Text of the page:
Now before you hit the delete button on this post, hang on. I am not saying the industry is rubbish. I am talking about all the rubbish that is being produced, on an hourly basis, by people with no more writing skills than a dyslexic brick-layer.
      As an author, I frequently question my own work, you have to. If it was brilliant, wouldn’t every agent in the world have fought over it instead of arrogantly ignoring my submissions? Probably! Early reviews of my writing frequently told me it needed editing, and it did. Thankfully now, it has been, and it is a million times better as a result. (I know one thing for sure, a good editor would certainly have trimmed this post!)
      The problem the industry now faces is that the thousands upon thousands of rejected writers are now filling the main (possibly soon to be the only) high street cyber-shop with their trash, completely unregulated. Amazon is becoming the Pound-Shop (Dollar-Store) of the literary world and we all know what they mainly sell in those stores?
      Again, as an author, I follow the social network, gathering followers, reviewers, information and knowledge. I am always on the lookout for other author’s work, reading blogs, downloading ebook samples, and I have to say that some of the garbage that is out there is unbelievably bad. So many writers are (#am)writing, chasing daily word count, franticly racing towards the end of their manuscript, irrespective of its appeal to intelligent purchasers. As soon as the last two words are written, up it goes into the marketplace and, this is the worrying bit, people actually buy it, for 99 cents. Never since the days of the rag-and-bone man has so much rubbish been sold for profit.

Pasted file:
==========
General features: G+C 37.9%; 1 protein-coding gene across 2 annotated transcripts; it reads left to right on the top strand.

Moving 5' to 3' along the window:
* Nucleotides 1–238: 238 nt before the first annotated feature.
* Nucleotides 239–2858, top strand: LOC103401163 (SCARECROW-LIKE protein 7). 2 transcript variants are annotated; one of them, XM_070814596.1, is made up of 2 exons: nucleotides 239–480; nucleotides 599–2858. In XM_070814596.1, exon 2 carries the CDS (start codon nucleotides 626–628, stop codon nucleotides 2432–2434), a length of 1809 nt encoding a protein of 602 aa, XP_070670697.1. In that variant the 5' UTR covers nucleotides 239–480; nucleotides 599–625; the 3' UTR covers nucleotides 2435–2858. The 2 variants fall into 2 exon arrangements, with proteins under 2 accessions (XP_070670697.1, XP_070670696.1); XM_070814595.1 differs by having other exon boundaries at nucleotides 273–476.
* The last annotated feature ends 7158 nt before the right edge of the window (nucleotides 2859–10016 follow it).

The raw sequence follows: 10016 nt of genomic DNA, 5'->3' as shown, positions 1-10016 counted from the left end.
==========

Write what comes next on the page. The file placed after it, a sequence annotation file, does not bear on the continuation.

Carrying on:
So, with that bombshell out in the open, where do we go from here? The answer has to be backwards surely? Just when does Bruce Wayne step in and clean up the streets, saving us all from the illiteracy of paranormally romantic proportions? Will the self-regulatory methodology, that has made e-bay such a phenomenally reliable place to shop, apply to Amazon? No it won’t, because we are all too frightened to put up a bad review, for fear of the backlash of a wounded author. If we like it we tell them; if we don’t, well we put it in the recycle bin and forget it, rather than wasting our time composing some sentences that requires effort, and possibly exposing our own uneducated writing skills in the process. Amazon doesn’t care, they just keep on selling the goods.
      When I had my first novel rejected, to start with I sulked for a few days, piqued at the thought of someone daring to pass judgment on me. Thankfully, what I did next was to relook at the work, take advice, rewrite, get more opinions, before submitting it again and subsequently self-publishing it. It stood me in good stead.
      Please, authors and readers everywhere I implore you, with the industry on the brink of the biggest revolution known to word-kind, each and every one of us owe it our fellow reader to encourage the bad reviews, from people we don’t know, so that we may keep the streets clean. If bad reviews stop us selling bad books then, quite simply, they are not bad reviews at all, are they?
      Now, is that ‘Good thinking, Batman?’

1 comment:

  1. Great work, Andy! I'm not willing to throw my hard-earned dollars away on the crap Amazon is going to pump out. Reviews are going to be vital in wading through the unedited, disorganised chaos that will be!

    Also, can you make your font bigger so I can come back and read some more?